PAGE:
In preserving its dominance over the sea, the United States Navy is determined to expand its future fleet of over 350 manned ships and about 150 unmanned ships.
In his update on the Navigation Plan (NAVPLAN), Chief of Naval Operations Admiral Mike Gilday stated that the plan for the 2040s and beyond will focus on “the need to address long-term strategic competition with China and keep a military advantage against Russia.”
Reuters reported that the Navy’s forecasted fleet numbers slightly increased from a 2021 Navy long-range shipbuilding plan, which had a range of 321 to 372 manned ships and 77 to 140 large unmanned vessels.
Gilday, meantime, has refuted the charges of some members of Congress, claiming that the growth of ships over the past 20 years has been gradual.
“[The pace is] realistic in terms of where we are right now, let’s say in terms of capacity and capabilities and where we need to get. I think it’s going to take a couple of decades to get us to yield that hybrid fleet that we think that we ultimately need in order to fight the way we think we want to fight, which is in a distributed manner, leveraging networking like [Joint All-Domain Command and Control] and the effort that we have ongoing with [Project Overmatch],” Gilday told reporters on Tuesday.
He continued: “We don’t have the capacity in the industrial base to pump out that number of ships in a short period of time. It’s going to take a couple of decades really to deliver, to mature the fleet in a manner where you get that composition that you’re looking for, over time, that gives you the kind of power that you need to fight in the distributed way.”
The Navigation Plan outlines the US Navy’s future objectives for developing, sustaining, training, and equipping a formidable naval force that would deepen its strategic partnerships as well as “deter conflict, and if called upon, help win the Nation’s wars.”
To preserve combat credibility in increasingly disputed seas, it will implement six force design imperatives starting in 2022: enhance distance, leverage deception, harden defense, boost distribution, ensure delivery, and generate decision advantage.
“We must move decisively to modernize U.S. naval power as we maintain readiness and a forward posture that keeps America and our Allies safe and prosperous,” said Gilday. “The Navy is adopting a more continuous, iterative force design process to focus our modernization efforts and accelerate the capabilities we need to maintain our edge in this critical decade and beyond.”
The CNO also stressed the value of seapower, highlighting how a strong navy has repeatedly shown to sustain peace and prosperity on a global scale.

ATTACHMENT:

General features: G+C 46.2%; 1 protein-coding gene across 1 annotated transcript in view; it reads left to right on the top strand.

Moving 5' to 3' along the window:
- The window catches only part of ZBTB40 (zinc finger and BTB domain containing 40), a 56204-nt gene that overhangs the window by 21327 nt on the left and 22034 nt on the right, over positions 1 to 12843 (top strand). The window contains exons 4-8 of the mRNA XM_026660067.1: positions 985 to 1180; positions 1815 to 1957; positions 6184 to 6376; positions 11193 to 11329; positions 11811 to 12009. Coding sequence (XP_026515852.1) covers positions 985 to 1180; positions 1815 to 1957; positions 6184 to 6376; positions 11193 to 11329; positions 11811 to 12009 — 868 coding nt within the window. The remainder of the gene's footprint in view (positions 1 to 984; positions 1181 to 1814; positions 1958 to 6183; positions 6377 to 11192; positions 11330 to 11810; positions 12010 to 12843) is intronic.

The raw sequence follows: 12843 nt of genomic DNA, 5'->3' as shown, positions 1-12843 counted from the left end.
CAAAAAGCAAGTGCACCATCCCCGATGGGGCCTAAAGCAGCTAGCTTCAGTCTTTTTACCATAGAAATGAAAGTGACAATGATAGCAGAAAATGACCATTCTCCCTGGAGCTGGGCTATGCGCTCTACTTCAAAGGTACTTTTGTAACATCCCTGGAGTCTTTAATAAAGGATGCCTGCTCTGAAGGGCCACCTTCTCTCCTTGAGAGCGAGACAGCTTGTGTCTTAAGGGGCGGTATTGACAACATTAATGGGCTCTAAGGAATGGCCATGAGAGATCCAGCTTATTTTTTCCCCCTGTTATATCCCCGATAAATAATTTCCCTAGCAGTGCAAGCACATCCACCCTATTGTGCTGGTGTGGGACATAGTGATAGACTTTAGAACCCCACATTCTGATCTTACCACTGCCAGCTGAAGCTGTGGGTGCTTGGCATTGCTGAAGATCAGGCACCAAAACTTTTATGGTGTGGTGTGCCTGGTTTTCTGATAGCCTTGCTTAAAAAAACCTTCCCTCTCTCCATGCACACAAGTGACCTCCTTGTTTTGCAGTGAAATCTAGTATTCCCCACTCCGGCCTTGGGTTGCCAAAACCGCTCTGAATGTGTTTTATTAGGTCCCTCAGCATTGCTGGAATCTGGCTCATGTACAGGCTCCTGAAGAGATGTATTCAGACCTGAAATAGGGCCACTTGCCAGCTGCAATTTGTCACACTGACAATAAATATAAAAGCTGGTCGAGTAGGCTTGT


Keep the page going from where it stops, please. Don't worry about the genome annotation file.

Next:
The 2045 fleet will also promote using ships that can accommodate more powerful weapon systems and sensors that can be quickly updated as technology advances.
“The decisions and investments we make this decade will shape the maritime balance of power for the rest of this century. We can accept nothing less than success,” he added.
In its proposed fiscal year 2023 budget, the Navy requested $27.9 billion for the shipbuilding of eight new ships, including two Virginia class attack submarines, two Arleigh Burke destroyers, and one Constellation frigate. It has 298 ships as part of its “battle force” alone.
Unmanned ship technology
While the Navy is still working on defining what the unmanned ships will look like, Gilday said that the service-tested pairing of the large unmanned surface ships equipped with guided-missile destroyers has already kickstarted during the Rim of the Pacific 2022 exercise and “will continue to expand in the near future.”
“I’d like to be in a position in the mid to late 2020s where we’re deploying a large unmanned [surface vehicle] with a carrier strike group,” Gilday said. “The future idea with large unmanned is that that be a missile carrier.”
The admiral said at the WEST 2022 conference earlier this year that there is undoubtedly still a lot of work to be done considering that only about 500 ships have been modified to date that complies with the requirements. However, he added that they want to deploy a smaller unmanned platform as soon as possible, at the same time, preparing to scale up the fleet in the next ten years.
“We will build future platforms with modernization in mind—hardware upgradeable and software updateable at the speed of innovation,” the NAVPLAN 2022 stated. “We must build adequate space, weight, and power into our large long-life capital investments to support evolving sensors and weapons systems.”
You can access the entirety of NAVPLAN 2022 here.